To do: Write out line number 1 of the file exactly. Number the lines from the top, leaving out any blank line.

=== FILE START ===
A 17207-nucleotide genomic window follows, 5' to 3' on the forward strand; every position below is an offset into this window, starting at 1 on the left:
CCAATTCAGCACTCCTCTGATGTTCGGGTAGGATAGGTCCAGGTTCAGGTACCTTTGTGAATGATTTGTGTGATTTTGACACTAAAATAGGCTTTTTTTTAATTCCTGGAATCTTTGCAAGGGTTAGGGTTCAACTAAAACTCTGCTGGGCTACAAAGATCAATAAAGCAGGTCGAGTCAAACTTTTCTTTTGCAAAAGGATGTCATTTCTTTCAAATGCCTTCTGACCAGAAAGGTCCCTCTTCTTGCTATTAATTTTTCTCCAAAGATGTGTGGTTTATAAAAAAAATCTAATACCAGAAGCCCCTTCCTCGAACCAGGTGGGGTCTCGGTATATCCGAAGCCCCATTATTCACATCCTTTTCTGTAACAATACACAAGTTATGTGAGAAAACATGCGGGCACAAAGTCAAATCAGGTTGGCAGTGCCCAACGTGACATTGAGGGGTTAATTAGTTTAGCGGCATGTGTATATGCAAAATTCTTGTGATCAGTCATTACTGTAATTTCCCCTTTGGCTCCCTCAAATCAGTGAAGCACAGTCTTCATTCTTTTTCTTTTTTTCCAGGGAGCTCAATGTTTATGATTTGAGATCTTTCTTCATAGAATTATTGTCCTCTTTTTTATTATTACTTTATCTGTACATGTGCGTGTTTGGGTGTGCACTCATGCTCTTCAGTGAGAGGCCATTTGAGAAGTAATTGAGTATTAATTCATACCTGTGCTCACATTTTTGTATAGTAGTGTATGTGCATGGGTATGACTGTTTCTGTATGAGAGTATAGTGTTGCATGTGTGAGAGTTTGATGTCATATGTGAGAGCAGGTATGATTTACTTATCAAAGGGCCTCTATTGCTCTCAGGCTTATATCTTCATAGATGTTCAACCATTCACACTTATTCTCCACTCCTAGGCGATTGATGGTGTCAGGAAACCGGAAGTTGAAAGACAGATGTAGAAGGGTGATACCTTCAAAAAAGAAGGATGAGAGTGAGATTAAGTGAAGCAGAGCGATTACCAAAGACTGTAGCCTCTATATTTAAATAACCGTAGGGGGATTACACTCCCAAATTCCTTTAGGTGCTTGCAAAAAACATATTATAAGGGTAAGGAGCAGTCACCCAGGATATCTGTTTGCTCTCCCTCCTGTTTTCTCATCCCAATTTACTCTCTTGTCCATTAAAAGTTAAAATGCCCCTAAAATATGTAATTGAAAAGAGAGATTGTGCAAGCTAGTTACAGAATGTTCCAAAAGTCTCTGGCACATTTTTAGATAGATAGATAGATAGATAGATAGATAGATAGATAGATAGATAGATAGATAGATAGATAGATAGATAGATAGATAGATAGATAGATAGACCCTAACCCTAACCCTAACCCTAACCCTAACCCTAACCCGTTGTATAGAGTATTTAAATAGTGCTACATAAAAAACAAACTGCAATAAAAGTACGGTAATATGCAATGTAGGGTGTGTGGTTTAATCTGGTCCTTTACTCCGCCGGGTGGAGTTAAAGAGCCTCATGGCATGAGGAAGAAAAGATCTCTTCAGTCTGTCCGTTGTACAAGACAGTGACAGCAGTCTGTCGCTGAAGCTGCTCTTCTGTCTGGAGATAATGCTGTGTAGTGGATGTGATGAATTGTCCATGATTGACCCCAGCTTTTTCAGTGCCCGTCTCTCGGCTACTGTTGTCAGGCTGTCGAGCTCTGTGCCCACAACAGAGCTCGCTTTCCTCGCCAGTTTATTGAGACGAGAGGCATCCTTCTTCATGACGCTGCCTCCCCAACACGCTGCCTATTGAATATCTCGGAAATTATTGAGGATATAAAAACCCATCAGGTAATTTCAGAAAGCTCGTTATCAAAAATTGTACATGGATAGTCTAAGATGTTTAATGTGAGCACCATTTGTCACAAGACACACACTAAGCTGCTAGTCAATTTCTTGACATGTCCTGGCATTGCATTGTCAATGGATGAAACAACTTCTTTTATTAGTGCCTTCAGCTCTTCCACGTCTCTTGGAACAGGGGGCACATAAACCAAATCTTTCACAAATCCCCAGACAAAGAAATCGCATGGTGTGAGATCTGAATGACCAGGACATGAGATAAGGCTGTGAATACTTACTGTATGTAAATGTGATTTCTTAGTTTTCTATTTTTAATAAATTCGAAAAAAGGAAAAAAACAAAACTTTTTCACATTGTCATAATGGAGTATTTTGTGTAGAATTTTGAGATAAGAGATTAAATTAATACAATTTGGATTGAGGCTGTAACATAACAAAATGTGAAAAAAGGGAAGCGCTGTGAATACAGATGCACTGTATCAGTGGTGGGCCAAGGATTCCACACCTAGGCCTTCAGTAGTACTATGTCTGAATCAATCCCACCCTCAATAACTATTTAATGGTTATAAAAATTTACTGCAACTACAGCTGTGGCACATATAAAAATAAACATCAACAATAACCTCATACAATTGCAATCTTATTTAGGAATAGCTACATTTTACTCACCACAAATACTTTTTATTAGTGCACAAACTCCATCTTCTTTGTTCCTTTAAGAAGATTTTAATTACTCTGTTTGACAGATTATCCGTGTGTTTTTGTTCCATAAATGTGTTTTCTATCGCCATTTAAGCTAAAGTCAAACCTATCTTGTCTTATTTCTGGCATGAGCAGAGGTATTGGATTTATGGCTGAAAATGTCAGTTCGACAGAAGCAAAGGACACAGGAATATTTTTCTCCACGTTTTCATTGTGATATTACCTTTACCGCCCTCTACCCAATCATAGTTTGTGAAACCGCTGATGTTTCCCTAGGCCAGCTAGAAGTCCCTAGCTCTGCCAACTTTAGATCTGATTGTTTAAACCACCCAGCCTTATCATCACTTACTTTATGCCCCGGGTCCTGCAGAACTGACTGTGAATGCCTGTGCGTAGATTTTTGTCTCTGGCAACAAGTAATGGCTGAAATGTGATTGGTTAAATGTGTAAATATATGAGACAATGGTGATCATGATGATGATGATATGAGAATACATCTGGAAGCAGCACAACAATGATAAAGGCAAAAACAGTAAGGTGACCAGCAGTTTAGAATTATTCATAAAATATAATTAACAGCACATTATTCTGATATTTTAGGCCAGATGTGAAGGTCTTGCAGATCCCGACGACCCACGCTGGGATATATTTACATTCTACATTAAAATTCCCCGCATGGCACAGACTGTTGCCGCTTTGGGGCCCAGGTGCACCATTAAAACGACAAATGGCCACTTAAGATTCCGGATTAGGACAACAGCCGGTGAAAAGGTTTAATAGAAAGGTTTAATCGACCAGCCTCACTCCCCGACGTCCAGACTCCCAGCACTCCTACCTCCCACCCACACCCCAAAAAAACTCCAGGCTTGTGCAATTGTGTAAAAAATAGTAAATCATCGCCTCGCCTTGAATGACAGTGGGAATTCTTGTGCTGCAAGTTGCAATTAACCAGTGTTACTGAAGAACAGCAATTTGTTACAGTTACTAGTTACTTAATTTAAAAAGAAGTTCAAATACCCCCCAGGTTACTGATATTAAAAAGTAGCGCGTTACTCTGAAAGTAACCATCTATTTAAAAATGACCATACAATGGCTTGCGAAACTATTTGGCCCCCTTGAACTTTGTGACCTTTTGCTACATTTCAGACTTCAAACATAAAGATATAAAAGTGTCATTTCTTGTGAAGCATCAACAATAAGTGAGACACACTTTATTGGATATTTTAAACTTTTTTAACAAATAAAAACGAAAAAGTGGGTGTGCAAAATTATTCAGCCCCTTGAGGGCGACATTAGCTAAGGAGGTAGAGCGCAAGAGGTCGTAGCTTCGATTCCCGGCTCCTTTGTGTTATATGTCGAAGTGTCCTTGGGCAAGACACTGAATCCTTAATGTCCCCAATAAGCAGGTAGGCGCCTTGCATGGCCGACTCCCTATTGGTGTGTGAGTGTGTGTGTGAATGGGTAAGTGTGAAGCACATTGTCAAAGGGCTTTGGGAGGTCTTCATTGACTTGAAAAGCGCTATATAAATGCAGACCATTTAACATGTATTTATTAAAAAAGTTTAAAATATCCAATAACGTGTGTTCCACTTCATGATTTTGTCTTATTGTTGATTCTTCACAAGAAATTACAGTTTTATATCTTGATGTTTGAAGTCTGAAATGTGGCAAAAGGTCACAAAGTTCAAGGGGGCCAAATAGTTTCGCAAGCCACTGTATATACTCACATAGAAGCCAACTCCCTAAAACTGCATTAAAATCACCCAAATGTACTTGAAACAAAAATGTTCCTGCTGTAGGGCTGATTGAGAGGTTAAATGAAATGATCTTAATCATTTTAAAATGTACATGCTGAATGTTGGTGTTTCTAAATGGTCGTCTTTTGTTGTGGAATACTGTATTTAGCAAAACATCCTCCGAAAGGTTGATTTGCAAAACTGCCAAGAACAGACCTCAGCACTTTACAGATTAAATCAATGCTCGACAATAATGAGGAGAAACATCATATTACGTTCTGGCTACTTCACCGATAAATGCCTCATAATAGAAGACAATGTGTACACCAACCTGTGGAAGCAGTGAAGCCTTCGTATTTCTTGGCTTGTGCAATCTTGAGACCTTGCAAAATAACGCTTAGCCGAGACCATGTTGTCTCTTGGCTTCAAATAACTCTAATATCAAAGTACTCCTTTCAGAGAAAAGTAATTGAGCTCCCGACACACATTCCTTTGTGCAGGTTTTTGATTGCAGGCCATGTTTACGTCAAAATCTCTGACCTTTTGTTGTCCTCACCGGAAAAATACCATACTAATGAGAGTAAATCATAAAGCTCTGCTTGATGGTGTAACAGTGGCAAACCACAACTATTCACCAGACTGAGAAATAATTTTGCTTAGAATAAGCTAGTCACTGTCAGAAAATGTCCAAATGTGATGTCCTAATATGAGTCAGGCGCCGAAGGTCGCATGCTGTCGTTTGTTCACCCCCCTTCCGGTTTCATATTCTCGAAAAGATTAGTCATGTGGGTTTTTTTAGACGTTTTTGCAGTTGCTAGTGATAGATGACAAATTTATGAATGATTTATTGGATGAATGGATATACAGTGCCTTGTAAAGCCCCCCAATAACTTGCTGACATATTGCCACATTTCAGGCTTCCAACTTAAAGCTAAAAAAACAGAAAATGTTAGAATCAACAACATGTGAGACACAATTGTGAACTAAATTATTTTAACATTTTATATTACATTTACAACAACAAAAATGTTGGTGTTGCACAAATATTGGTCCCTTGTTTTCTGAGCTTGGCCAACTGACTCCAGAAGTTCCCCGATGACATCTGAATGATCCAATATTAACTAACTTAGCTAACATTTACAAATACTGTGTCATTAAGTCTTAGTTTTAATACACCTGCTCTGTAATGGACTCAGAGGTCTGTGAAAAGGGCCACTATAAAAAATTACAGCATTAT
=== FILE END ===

A 17207-nucleotide genomic window follows, 5' to 3' on the forward strand; every position below is an offset into this window, starting at 1 on the left: